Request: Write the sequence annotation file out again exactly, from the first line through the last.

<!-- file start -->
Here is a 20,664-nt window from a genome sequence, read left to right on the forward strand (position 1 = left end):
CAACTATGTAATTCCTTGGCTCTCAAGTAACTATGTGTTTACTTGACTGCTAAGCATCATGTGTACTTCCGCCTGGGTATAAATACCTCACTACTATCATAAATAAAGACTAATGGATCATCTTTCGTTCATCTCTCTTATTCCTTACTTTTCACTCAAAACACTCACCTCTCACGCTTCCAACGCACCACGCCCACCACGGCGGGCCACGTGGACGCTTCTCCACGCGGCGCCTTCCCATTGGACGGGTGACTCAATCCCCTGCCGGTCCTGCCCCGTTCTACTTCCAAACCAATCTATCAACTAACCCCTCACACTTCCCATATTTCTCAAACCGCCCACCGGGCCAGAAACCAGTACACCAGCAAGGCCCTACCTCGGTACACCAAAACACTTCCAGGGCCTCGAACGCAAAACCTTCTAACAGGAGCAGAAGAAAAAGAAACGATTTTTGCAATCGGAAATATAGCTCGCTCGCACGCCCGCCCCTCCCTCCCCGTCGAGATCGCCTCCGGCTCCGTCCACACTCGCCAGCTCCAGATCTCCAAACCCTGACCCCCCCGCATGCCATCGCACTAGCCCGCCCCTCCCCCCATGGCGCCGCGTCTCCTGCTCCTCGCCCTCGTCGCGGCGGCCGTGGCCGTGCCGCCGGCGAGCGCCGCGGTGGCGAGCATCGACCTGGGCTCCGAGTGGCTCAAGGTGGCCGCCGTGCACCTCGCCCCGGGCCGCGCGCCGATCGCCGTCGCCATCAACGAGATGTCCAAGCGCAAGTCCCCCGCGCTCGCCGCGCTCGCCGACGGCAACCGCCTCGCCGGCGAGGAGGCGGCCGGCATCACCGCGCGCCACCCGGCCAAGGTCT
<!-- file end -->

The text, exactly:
Here is a 20,664-nt window from a genome sequence, read left to right on the forward strand (position 1 = left end):
CAACTATGTAATTCCTTGGCTCTCAAGTAACTATGTGTTTACTTGACTGCTAAGCATCATGTGTACTTCCGCCTGGGTATAAATACCTCACTACTATCATAAATAAAGACTAATGGATCATCTTTCGTTCATCTCTCTTATTCCTTACTTTTCACTCAAAACACTCACCTCTCACGCTTCCAACGCACCACGCCCACCACGGCGGGCCACGTGGACGCTTCTCCACGCGGCGCCTTCCCATTGGACGGGTGACTCAATCCCCTGCCGGTCCTGCCCCGTTCTACTTCCAAACCAATCTATCAACTAACCCCTCACACTTCCCATATTTCTCAAACCGCCCACCGGGCCAGAAACCAGTACACCAGCAAGGCCCTACCTCGGTACACCAAAACACTTCCAGGGCCTCGAACGCAAAACCTTCTAACAGGAGCAGAAGAAAAAGAAACGATTTTTGCAATCGGAAATATAGCTCGCTCGCACGCCCGCCCCTCCCTCCCCGTCGAGATCGCCTCCGGCTCCGTCCACACTCGCCAGCTCCAGATCTCCAAACCCTGACCCCCCCGCATGCCATCGCACTAGCCCGCCCCTCCCCCCATGGCGCCGCGTCTCCTGCTCCTCGCCCTCGTCGCGGCGGCCGTGGCCGTGCCGCCGGCGAGCGCCGCGGTGGCGAGCATCGACCTGGGCTCCGAGTGGCTCAAGGTGGCCGCCGTGCACCTCGCCCCGGGCCGCGCGCCGATCGCCGTCGCCATCAACGAGATGTCCAAGCGCAAGTCCCCCGCGCTCGCCGCGCTCGCCGACGGCAACCGCCTCGCCGGCGAGGAGGCGGCCGGCATCACCGCGCGCCACCCGGCCAAGGTCT